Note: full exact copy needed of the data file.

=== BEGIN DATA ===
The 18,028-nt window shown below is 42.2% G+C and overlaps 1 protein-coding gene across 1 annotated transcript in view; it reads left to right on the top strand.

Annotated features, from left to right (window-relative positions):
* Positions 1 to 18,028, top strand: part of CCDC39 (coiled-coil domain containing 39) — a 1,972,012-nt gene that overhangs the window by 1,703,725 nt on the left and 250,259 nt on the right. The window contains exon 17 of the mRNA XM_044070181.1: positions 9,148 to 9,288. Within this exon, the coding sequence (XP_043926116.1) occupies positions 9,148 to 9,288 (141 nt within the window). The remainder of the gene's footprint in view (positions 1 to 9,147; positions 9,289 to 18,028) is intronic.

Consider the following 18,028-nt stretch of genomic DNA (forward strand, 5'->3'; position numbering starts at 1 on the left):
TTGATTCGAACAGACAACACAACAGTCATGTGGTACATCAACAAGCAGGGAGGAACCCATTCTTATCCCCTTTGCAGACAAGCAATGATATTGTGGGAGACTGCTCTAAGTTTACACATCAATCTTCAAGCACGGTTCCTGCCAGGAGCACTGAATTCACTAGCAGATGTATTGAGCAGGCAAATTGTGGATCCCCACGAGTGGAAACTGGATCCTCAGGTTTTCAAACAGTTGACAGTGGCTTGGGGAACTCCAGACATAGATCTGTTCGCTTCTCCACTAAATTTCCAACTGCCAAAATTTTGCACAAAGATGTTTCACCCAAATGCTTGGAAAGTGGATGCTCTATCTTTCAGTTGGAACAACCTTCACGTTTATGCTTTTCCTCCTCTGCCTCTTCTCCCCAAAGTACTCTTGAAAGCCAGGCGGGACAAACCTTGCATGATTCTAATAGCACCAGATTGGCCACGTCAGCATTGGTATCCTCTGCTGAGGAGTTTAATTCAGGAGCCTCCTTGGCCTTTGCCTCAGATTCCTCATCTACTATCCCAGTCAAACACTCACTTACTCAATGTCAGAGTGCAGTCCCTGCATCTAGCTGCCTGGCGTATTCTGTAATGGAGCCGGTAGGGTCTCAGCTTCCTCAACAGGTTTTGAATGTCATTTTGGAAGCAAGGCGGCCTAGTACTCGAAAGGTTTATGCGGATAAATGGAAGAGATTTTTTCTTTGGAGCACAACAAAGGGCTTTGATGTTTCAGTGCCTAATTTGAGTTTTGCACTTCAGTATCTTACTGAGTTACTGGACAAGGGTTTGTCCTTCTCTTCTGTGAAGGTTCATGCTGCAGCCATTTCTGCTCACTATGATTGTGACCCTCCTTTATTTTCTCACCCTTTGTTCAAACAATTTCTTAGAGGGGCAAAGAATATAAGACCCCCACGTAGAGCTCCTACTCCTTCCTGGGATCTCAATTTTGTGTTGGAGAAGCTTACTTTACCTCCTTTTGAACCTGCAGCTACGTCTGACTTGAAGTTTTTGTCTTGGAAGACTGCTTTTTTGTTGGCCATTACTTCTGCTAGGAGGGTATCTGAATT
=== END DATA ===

The 18,028-nt window shown below is 42.2% G+C and overlaps 1 protein-coding gene across 1 annotated transcript in view; it reads left to right on the top strand.

Annotated features, from left to right (window-relative positions):
* Positions 1 to 18,028, top strand: part of CCDC39 (coiled-coil domain containing 39) — a 1,972,012-nt gene that overhangs the window by 1,703,725 nt on the left and 250,259 nt on the right. The window contains exon 17 of the mRNA XM_044070181.1: positions 9,148 to 9,288. Within this exon, the coding sequence (XP_043926116.1) occupies positions 9,148 to 9,288 (141 nt within the window). The remainder of the gene's footprint in view (positions 1 to 9,147; positions 9,289 to 18,028) is intronic.

Consider the following 18,028-nt stretch of genomic DNA (forward strand, 5'->3'; position numbering starts at 1 on the left):
TTGATTCGAACAGACAACACAACAGTCATGTGGTACATCAACAAGCAGGGAGGAACCCATTCTTATCCCCTTTGCAGACAAGCAATGATATTGTGGGAGACTGCTCTAAGTTTACACATCAATCTTCAAGCACGGTTCCTGCCAGGAGCACTGAATTCACTAGCAGATGTATTGAGCAGGCAAATTGTGGATCCCCACGAGTGGAAACTGGATCCTCAGGTTTTCAAACAGTTGACAGTGGCTTGGGGAACTCCAGACATAGATCTGTTCGCTTCTCCACTAAATTTCCAACTGCCAAAATTTTGCACAAAGATGTTTCACCCAAATGCTTGGAAAGTGGATGCTCTATCTTTCAGTTGGAACAACCTTCACGTTTATGCTTTTCCTCCTCTGCCTCTTCTCCCCAAAGTACTCTTGAAAGCCAGGCGGGACAAACCTTGCATGATTCTAATAGCACCAGATTGGCCACGTCAGCATTGGTATCCTCTGCTGAGGAGTTTAATTCAGGAGCCTCCTTGGCCTTTGCCTCAGATTCCTCATCTACTATCCCAGTCAAACACTCACTTACTCAATGTCAGAGTGCAGTCCCTGCATCTAGCTGCCTGGCGTATTCTGTAATGGAGCCGGTAGGGTCTCAGCTTCCTCAACAGGTTTTGAATGTCATTTTGGAAGCAAGGCGGCCTAGTACTCGAAAGGTTTATGCGGATAAATGGAAGAGATTTTTTCTTTGGAGCACAACAAAGGGCTTTGATGTTTCAGTGCCTAATTTGAGTTTTGCACTTCAGTATCTTACTGAGTTACTGGACAAGGGTTTGTCCTTCTCTTCTGTGAAGGTTCATGCTGCAGCCATTTCTGCTCACTATGATTGTGACCCTCCTTTATTTTCTCACCCTTTGTTCAAACAATTTCTTAGAGGGGCAAAGAATATAAGACCCCCACGTAGAGCTCCTACTCCTTCCTGGGATCTCAATTTTGTGTTGGAGAAGCTTACTTTACCTCCTTTTGAACCTGCAGCTACGTCTGACTTGAAGTTTTTGTCTTGGAAGACTGCTTTTTTGTTGGCCATTACTTCTGCTAGGAGGGTATCTGAATT